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The Vantage House Guide to Tempering Chocolate

Why is tempering important in chocolate making?

For a chocolate to be considered "real", it must be made from cocoa butter. Cocoa butter is the ingredient that's responsible for the rich, creamy texture of chocolates. Chocolate liquor, the paste that comes from grinding the roasted cocoa beans, contains about 53-60% cocoa butter. If your chocolate is un-tempered, the cocoa butter would break up and appear as white spots on your chocolate's surface (a condition called blooming), would melt very readily in your fingers and, if you are moulding, stick in your moulds.

What makes tempering complicated is the fact that cocoa butter is made up of several fatty acids that have different melting and solidifying temperatures! When melting chocolate, the fat crystals in cocoa butter separate. The objective of chocolate tempering is to stabilize the fat crystals and bind them tightly together to avoid blooming, a dull appearance, or a crumbly texture.

Chocolate in block, button or callet forms arrives set and tempered. It is hard, it snaps, it stays shiny and solid at room temperature.

In order to turn it into a moulded chocolate or figure, or to cover a centre in an even coating of chocolate, it must be initially melted to liquid form in order to enable it to take the new shape.

However, to hold the new shape and stay solid, hard and snappable it must be tempered first.

More about tempering chocolate

When cooled, the tempered chocolate will set hard; as it was when it arrived, but in the new form of a figure or coated centre. Tempering is simply taking chocolate and melting it (at ideal melting point), lowering the temperature (to the ideal cooling point where the proper crystals form) before finally raising the temperature to temper temperature. It is held at temper in a holding tank (for hand work), or moulding machine, or enrobing machine. At this working temperature you can mould or enrobe the fluid chocolate, which, once cooled, will neatly coat a centre, or easily demould from a chocolate bar or figure mould. The finished product will be stable, snappable and hard at room temperature (18-22°C).Each type of chocolate has ideal optimum temperature points at melting point and at temper, so the tempering range will vary slightly according to the type and colour of the chocolate. Your chocolate supplier will give you the ideal melting temperature (MT) and ideal tempering temperature (or working temperature) (TT) of the chocolate you are buying. This will depend on the colour (dark, milk or white) and the usage (moulding or enrobing). A tempering machine can handle the tempering process automatically; however the MT and the TT are programmed in or set on the machine according to the specific type of chocolate you are using.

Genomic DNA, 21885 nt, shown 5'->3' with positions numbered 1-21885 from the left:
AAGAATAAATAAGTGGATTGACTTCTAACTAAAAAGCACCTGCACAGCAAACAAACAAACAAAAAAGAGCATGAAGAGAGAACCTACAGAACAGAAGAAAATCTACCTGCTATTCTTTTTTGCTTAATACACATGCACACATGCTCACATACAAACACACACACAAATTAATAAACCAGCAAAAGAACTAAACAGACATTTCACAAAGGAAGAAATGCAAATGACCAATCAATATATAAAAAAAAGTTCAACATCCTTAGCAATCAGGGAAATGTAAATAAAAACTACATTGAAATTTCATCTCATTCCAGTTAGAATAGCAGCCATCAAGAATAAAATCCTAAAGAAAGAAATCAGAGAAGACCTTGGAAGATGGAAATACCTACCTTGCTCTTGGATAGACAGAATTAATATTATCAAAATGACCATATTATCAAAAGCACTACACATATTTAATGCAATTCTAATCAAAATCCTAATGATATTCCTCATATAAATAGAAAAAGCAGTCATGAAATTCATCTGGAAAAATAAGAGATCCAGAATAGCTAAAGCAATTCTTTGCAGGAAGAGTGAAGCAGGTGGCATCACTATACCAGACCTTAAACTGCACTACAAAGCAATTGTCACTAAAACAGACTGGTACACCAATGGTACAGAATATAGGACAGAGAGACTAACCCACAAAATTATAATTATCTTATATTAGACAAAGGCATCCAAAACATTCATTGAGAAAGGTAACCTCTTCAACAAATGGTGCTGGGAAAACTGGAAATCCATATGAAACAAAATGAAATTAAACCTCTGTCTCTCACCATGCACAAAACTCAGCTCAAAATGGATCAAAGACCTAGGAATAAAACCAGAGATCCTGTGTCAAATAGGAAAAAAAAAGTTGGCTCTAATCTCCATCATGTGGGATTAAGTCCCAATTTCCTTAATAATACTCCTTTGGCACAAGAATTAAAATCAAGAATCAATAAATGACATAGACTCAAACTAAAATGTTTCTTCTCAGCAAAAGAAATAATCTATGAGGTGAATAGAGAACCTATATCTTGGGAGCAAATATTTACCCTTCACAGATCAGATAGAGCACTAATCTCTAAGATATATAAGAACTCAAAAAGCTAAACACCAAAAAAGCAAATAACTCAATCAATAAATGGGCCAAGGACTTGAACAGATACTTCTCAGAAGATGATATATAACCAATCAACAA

A Short Word on Crystal Structure

Solid chocolate (as it arrives in block or button form) has a rigid crystal structure that is broken down by melting. Once cooled, it will eventually solidify but without tempering, the solidified crystals are weak and unstable; they readily revert to liquid and give a sticky finished product that will not have the strength or rigidity to demould or stick to a centre. Chocolate crystals grow on themselves. They act quite literally like seeds, growing through the liquid chocolate - so tempering is a process whereby some tempered crystals are introduced to a batch of melted chocolate (sometimes known as seeding the chocolate). They progressively grow through the rest of the batch until it reaches the optimum point, at which it has a balanced structure that holds temper while you work. The secret is the three optimum points; the right melting point, cooling point and tempering point. These are easily achieved by machine and readily learned by hand. The fat content of the chocolate being used largely determines optimum points. The higher the fat content, the more fluid the chocolate and your supplier will have different chocolates for different purposes to give you the best results for the products you are making. The manufacturer will always give the optimum points for each type of chocolate, whether it is dark, milk or white. If the chocolate is under tempered, insufficient stable crystals are present in the melted chocolate to temper it evenly throughout (or it is too warm for them to stabilise). If the chocolate is over tempered (too many stable crystals) then it will set too readily and go lumpy and thick as the excess of stable crystals multiply. A common mistake in working with chocolate is to have tempered the chocolate perfectly, but then transferring it to a machine or holding vessel in which is too hot or too cold. This causes the chocolate to be taken off-temper by the machine and either causes the chocolate to set in the machine (too cold), or to revert to untempered (too warm). These are extremes, however, and can easily be avoided. There are several methods of tempering which readily divide into manual and automatic. Automatic Methods involve Wheel Tempering, Batch Tempering and Continuous Tempering machines.